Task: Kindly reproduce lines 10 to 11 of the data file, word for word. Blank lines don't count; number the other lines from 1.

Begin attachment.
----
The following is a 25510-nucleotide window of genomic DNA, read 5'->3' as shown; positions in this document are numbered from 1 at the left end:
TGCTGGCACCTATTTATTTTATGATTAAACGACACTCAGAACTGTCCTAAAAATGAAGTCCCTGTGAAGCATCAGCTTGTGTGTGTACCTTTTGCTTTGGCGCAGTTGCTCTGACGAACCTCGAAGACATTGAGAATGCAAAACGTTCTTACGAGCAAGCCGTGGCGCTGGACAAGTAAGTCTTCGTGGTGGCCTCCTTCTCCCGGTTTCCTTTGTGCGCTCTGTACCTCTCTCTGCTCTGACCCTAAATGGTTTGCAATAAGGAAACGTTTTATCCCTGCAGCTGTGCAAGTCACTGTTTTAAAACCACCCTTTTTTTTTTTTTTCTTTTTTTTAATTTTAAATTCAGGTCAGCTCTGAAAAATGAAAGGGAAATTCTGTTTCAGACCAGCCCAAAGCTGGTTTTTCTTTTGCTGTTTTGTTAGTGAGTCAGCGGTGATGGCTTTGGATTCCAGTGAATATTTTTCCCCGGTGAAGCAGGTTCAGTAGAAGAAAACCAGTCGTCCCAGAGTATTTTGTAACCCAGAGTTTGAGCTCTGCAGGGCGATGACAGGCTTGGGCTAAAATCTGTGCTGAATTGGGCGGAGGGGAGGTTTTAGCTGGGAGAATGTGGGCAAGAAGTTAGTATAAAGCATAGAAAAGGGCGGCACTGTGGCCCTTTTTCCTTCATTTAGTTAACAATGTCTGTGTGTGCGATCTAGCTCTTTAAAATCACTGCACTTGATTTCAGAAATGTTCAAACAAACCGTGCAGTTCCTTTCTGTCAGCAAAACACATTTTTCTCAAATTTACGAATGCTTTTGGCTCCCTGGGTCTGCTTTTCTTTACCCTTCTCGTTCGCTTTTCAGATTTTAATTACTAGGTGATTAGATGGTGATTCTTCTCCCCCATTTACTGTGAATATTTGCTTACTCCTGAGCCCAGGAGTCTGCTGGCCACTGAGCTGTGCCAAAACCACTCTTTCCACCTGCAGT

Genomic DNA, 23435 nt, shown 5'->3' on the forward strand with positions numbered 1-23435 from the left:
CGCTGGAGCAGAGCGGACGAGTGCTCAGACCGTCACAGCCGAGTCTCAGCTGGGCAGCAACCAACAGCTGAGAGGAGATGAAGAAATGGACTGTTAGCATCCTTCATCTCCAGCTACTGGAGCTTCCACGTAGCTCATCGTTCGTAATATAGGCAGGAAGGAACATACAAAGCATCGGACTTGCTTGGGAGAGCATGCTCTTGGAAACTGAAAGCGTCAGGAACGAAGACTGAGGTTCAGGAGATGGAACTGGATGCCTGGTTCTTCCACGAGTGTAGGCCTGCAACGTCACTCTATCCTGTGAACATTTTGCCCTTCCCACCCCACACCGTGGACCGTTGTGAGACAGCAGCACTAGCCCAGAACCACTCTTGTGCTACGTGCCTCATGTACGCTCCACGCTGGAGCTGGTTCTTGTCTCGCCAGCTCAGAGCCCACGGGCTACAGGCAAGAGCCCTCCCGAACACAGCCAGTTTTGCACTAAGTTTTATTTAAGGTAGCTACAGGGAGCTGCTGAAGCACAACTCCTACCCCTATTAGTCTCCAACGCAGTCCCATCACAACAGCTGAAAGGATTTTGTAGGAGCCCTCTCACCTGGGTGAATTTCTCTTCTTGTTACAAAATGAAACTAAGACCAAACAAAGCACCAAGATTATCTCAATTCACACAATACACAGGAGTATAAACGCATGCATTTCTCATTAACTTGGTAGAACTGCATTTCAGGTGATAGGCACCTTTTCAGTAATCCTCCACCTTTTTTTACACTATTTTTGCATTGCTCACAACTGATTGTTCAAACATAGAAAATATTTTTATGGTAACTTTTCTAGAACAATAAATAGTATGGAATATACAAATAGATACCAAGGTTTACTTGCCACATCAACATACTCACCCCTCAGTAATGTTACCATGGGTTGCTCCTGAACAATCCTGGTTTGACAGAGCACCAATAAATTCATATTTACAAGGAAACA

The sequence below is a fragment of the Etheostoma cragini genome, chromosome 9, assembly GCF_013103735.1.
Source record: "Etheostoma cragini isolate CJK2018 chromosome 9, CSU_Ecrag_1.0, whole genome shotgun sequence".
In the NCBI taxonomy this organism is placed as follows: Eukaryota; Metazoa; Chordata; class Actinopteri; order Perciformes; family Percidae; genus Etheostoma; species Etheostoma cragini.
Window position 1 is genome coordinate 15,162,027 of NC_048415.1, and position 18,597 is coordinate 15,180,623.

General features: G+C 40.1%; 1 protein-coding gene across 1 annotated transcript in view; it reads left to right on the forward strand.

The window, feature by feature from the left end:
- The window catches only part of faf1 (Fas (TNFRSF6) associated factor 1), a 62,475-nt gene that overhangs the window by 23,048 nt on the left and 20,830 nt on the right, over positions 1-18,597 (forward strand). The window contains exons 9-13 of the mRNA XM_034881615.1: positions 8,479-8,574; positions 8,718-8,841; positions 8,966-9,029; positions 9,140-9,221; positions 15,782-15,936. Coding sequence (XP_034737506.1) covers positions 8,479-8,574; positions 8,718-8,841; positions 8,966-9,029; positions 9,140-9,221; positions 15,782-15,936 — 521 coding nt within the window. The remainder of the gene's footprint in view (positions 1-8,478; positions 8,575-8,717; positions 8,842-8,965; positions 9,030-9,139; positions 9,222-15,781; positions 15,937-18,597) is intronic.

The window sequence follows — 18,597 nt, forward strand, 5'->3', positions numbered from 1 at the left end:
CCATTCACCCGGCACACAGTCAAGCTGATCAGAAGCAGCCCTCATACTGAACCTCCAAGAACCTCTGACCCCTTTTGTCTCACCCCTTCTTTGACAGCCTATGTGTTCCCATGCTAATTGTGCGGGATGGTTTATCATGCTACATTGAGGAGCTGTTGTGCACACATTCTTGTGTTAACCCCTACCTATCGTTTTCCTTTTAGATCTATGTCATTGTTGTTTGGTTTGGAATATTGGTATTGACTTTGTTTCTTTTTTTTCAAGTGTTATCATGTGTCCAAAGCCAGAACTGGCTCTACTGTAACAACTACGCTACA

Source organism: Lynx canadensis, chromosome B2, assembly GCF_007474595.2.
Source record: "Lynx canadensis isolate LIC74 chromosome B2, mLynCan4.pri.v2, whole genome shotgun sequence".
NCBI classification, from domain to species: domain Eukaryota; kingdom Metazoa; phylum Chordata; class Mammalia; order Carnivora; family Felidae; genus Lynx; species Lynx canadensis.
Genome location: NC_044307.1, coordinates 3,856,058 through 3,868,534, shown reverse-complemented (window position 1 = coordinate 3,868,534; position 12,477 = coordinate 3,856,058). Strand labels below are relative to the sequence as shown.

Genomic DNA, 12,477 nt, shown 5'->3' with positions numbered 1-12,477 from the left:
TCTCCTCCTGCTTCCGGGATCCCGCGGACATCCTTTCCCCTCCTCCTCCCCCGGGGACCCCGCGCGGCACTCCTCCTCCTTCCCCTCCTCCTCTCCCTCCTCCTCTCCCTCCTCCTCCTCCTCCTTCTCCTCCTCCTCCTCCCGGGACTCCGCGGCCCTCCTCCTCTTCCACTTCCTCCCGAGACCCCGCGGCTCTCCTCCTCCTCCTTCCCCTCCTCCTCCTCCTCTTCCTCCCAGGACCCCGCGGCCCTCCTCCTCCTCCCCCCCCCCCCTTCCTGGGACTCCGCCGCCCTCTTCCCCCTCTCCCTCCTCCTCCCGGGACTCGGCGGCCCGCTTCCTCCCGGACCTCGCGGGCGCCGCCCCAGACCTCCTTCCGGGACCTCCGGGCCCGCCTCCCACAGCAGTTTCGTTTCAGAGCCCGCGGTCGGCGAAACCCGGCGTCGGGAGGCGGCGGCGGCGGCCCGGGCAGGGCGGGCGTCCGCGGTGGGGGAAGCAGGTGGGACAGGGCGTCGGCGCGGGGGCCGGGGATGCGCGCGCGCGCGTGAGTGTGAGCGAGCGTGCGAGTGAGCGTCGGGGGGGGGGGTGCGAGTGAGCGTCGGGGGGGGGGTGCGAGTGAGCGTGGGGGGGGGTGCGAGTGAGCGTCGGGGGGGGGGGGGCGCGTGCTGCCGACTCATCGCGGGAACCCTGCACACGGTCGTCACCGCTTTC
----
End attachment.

The window, feature by feature from the left end:
- The window catches only part of faf1 (Fas (TNFRSF6) associated factor 1), a 62,475-nt gene that overhangs the window by 23,048 nt on the left and 20,830 nt on the right, over positions 1-18,597 (forward strand). The window contains exons 9-13 of the mRNA XM_034881615.1: positions 8,479-8,574; positions 8,718-8,841; positions 8,966-9,029; positions 9,140-9,221; positions 15,782-15,936. Coding sequence (XP_034737506.1) covers positions 8,479-8,574; positions 8,718-8,841; positions 8,966-9,029; positions 9,140-9,221; positions 15,782-15,936 — 521 coding nt within the window. The remainder of the gene's footprint in view (positions 1-8,478; positions 8,575-8,717; positions 8,842-8,965; positions 9,030-9,139; positions 9,222-15,781; positions 15,937-18,597) is intronic.